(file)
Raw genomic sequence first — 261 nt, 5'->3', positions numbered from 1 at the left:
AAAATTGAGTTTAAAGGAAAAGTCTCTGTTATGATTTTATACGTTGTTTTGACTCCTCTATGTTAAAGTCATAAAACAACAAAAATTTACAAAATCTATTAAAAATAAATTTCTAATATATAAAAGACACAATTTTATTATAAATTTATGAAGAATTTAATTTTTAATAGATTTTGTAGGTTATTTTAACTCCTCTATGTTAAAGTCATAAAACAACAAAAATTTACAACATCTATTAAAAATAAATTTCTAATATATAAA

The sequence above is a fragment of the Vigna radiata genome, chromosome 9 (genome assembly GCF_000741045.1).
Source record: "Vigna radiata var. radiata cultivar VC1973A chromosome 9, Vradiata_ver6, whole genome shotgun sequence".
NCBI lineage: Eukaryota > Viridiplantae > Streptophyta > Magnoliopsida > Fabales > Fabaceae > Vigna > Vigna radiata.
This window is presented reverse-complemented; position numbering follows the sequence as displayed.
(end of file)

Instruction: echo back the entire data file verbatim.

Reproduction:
Raw genomic sequence first — 261 nt, 5'->3', positions numbered from 1 at the left:
AAAATTGAGTTTAAAGGAAAAGTCTCTGTTATGATTTTATACGTTGTTTTGACTCCTCTATGTTAAAGTCATAAAACAACAAAAATTTACAAAATCTATTAAAAATAAATTTCTAATATATAAAAGACACAATTTTATTATAAATTTATGAAGAATTTAATTTTTAATAGATTTTGTAGGTTATTTTAACTCCTCTATGTTAAAGTCATAAAACAACAAAAATTTACAACATCTATTAAAAATAAATTTCTAATATATAAA

The sequence above is a fragment of the Vigna radiata genome, chromosome 9 (genome assembly GCF_000741045.1).
Source record: "Vigna radiata var. radiata cultivar VC1973A chromosome 9, Vradiata_ver6, whole genome shotgun sequence".
NCBI lineage: Eukaryota > Viridiplantae > Streptophyta > Magnoliopsida > Fabales > Fabaceae > Vigna > Vigna radiata.
This window is presented reverse-complemented; position numbering follows the sequence as displayed.